Survey data: organisation and metadata requirements

 
Habitat mapping surveys generate very large volumes of data which need careful organisation and management.  Additionally, surveys typically employ multiple techniques and surveyors, adding to the complexity of tracking what data has been collected, how, when, where, why, by whom and how it all interrelates.  Once a survey programme has been completed, the data may be passed to other people or organisations for processing, analysis and storage.  It is important that key information is recorded at the time of the survey, in a structured manner so its subsequent processing and interpretation are not hampered by gaps in survey detail.  It is not good enough to rely on the memory of individuals as to how each piece of data were collected!
 
Information describing data are known as metadata.  There are three main aspects to consider when recording survey metadata:
 
  • How should the survey data be organised?
Management of multiple techniques, people, places, dates and samples so that their relationship to each other is properly documented.  It is not much use taking a photograph of a grab sample if, at a later date, you cannot remember which photograph relates to which sample.
 
  • What information should be recorded?
Recorded data need to ensure that future users of the data know how it was collected, when, where, why, by whom, to what standards and how it has been processed or manipulated.  This is vital information about the provenance of the data that allows its users to know what it is suitable for (or more importantly what it is not suitable for.  Consideration needs to be given to use of the data beyond the scope of the study, in national and international data archives.  Was a multibeam dataset collected to international hydrographic standards to enable its use for navigational charts?  Can I integrate grab sample datasets without knowing what sieve size was used?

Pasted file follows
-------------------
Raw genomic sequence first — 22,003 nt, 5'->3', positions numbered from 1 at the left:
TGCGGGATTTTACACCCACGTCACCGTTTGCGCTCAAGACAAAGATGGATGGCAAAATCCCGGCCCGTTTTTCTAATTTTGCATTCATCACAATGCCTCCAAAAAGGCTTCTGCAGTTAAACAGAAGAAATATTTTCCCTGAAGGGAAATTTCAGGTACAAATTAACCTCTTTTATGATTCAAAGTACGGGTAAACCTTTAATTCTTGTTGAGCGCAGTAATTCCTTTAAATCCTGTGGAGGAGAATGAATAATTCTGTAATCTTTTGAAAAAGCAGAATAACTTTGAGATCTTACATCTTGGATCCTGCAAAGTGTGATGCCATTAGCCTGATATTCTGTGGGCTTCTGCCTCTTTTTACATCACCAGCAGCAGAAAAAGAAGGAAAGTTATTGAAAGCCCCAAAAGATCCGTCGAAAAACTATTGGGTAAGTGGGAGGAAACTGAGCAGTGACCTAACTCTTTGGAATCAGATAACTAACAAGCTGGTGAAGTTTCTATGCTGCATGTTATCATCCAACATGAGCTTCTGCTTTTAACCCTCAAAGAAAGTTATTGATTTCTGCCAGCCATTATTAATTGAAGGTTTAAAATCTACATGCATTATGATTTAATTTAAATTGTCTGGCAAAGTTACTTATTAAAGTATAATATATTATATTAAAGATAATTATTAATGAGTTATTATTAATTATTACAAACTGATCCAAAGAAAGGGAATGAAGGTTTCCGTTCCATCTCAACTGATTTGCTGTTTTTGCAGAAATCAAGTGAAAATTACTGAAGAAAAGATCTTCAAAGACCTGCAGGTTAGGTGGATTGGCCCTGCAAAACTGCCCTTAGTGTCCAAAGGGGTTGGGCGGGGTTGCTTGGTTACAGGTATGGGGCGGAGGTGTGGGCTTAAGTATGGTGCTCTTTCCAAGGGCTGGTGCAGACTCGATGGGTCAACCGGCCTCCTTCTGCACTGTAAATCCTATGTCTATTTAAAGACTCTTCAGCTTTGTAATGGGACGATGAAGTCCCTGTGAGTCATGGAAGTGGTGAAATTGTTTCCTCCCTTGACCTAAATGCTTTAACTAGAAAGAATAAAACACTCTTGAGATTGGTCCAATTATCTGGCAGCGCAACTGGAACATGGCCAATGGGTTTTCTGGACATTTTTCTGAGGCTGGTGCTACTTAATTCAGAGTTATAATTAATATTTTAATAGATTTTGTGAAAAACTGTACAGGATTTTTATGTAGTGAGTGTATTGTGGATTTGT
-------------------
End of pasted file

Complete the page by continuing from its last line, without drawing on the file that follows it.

• How should the data be stored?
Using an appropriate medium to store the data and ensuring it is correctly labelled will ensure they are readily usable in the future, will not deteriorate over time and may be easily integrated with similar data from other sources.  Data without proper labelling (showing when and where they were collected) are expensive data that have little or no value in the future.
 
The MESH Guide provides advice on general issues relating to survey data management, offering a structure for organising data during a survey and provides recommended metadata fields for each type of technique employed.
 
 
 

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